Conservation of Energy Lab

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FREE FALL AND CONSERVATION OF MECHANICAL ENERGY

ABSTRACT
Free fall is defined as the ideal falling motion of an object that is subject only to the earth’s gravitational field. To prove the law of conservation of energy, the free fall motion of an object can be represented through 3 different analyses; position of the object vs. time, velocity of the object vs. time, and acceleration of the object vs. time. It is observed in this ball toss experiment, at any point during the free fall period, the system contains the same total amount of mechanical energy. This amount is the sum of kinetic and gravitational potential energy.

FREE FALL AND THE CONSERVATION OF ENERGY
The law of conservation of energy states that the total amount of energy remains constant in an isolated system – energy can neither be created or destroyed, but can change from one form to another. In this analysis, a ball is thrown above a motion sensor and data is collected for distribution into 3 graphs; position of the ball vs. time, velocity of the ball vs. time, and acceleration of the ball vs. time. The purpose is to prove the law of conservation of energy during this free fall of the object. It should be understood that to prove this law, the experimental value of ‘g’ (for gravity) as solved in x=v₀t+½gt² should be comparable to the gravitational constant of 9.8 m/s². The law of conservation of energy relates to real-life situations, such as when a tennis ball goes from hitting one racquet to another, or when a construction crane swings a wrecking ball into a building. The total energy in these systems remains constant, even though it seems energy is “lost” – in which it is not lost, but changed from kinetic to potential or vice versa.

METHOD
Materials:
* Computer (MAC OS)- Vernier Computer Interface- LoggerPro Software * Vernier Motion Detector- Basketball
Procedure
1. Connected the Vernier Motion Detector to the DIG/SONIC I channel of the interface, and set the detector to Normal. 2. Set up the data collection interface using the LoggerPro software experiment “06 Ball Toss” 3. Held the ball directly above the Motion Detector and started the data collection 4. Listened for Motion Detector response and tossed ball directly upward, immediately moving hands away from the motion detector. 5. Caught ball above Motion Detector.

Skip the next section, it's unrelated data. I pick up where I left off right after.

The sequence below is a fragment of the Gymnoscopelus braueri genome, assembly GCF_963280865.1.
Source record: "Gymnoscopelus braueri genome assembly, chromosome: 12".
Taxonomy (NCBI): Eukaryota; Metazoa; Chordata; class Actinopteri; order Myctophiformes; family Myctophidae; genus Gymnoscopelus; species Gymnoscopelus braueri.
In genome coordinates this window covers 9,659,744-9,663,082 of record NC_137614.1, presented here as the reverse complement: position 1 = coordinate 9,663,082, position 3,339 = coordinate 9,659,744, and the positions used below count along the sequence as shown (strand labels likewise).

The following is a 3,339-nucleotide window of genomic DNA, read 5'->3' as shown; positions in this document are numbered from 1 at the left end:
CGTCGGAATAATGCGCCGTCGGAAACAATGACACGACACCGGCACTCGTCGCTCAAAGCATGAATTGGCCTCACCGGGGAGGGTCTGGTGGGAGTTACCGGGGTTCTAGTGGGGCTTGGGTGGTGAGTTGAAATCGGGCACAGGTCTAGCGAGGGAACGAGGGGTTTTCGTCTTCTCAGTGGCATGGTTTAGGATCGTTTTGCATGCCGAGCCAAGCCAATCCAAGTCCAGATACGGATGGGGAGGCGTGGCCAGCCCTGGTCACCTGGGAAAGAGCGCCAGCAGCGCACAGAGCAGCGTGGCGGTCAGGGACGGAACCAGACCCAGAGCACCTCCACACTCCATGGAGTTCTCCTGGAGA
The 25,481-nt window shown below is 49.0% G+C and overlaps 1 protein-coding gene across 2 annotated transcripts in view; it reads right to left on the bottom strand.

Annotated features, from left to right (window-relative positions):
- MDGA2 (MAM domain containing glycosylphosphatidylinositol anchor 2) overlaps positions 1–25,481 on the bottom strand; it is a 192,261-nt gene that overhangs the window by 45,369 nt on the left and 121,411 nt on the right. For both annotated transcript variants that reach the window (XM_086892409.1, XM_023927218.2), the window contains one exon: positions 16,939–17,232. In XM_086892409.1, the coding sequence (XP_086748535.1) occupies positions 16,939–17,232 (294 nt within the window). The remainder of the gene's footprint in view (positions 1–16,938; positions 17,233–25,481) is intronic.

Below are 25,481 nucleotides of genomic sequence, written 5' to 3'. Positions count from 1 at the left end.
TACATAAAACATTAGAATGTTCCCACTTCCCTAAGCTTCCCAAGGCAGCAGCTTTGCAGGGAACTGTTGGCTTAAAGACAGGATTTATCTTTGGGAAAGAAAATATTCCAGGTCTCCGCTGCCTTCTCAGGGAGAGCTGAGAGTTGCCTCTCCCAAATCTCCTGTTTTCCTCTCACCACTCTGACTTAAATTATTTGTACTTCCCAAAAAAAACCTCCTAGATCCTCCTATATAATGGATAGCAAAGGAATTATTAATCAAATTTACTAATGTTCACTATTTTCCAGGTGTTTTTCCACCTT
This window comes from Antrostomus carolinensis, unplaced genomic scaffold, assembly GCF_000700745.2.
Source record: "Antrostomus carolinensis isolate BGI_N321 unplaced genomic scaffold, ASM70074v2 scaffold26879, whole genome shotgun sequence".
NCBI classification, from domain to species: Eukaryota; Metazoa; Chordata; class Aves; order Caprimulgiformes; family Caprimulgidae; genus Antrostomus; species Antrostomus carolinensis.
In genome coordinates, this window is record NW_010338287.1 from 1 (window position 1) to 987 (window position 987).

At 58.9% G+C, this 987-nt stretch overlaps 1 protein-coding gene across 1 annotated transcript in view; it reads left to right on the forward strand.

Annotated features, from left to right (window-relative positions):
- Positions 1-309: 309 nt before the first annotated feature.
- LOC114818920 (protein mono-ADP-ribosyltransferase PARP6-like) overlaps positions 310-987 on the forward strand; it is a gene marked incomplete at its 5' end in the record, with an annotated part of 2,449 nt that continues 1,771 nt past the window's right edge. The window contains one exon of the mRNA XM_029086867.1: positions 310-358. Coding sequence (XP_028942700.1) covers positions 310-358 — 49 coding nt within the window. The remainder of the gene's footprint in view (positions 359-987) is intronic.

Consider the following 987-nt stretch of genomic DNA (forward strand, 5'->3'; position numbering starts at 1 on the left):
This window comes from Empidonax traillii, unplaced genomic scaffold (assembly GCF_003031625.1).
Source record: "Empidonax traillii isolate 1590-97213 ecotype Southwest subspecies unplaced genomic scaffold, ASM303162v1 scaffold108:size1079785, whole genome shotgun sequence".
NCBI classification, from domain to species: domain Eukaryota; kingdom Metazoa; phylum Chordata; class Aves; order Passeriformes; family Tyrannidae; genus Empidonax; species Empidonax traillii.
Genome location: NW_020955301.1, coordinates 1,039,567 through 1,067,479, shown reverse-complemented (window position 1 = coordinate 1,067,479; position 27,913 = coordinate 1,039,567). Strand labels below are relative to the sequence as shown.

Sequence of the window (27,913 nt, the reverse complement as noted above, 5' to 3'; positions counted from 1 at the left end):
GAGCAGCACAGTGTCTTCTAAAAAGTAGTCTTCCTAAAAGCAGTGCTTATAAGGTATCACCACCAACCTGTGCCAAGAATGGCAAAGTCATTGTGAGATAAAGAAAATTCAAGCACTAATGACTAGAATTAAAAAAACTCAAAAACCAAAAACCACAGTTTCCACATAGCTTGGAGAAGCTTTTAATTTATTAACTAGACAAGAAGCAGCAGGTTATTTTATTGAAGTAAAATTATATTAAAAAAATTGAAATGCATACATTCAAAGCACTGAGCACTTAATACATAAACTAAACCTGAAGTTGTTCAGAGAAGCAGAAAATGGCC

6. Ended data collection and stored graph.
7. Repeated steps 3-6, four more times to obtain a total of 5 different analyses. 8. Weighed ball
9. Analyzed graphs using software to determine best curve fit, best linear fit, best statistics

OBSERVATIONS – Experimental Data
Trial 1:Trial 2:
Trial 3:Trial 4:

Trial 5:

OBSERVATIONS – Graph Analysis
Initial Values for Position, Velocity and Acceleration (taken from graph) | ‘y’-Position (m)| ‘v’-velocity (m/s)| ‘a’-acceleration (m/s2)| Trial 1| 0.223m| 0m/s| 0m/s2|
Trial 2| 0.279m| 0m/s| 0m/s2|
Trial 3| 0.229m| 0m/s| 0m/s2|
Trial 4| 0.285m| 0m/s| 0m/s2|
Trial 5| 0.255m| 0m/s| 0m/s2|
*** The ball had very minimal values for acceleration and velocity before it was tossed – Therefore the values are assumed to be zero. Values for Position, Velocity and Acceleration (as per determined points A, B and C on graphs) Trial| yA (m)| yB (m)| yC (m)| vA (m/s)| vB (m/s)| vC (m/s)| aA(m/s2)| aB(m/s2)| aC(m/s2)| 1| 0.331m| 0.350m| 0.333m| 0.606m/s| 0m/s| -0.576m/s| -9.576m/s2| -9.625m/s2| -9.284m/s2| 2| 0.590m| 0.700m| 0.591m| 1.471m/s| 0m/s| -1.412m/s| -9.409m/s2| -9.403m/s2| -8.915m/s2| 3| 0.728m| 0.855m| 0.725m| 1.573m/s| 0m/s| -1.587m/s| -10.113m/s2| -10.183m/s2| -9.775m/s2| 4| 0.710m| 0.847m| 0.689m| 1.623m/s| 0m/s| -1.741m/s| -10.229m/s2| -9.903m/s2| -9.808m/s2| 5| 0.466m| 0.605m| 0.449m| 1.636m/s| 0m/s| -1.700m/s| -9.726m/s2| -9.555m/s2| -9.168m/s2| *** - The values of position for A & C are...
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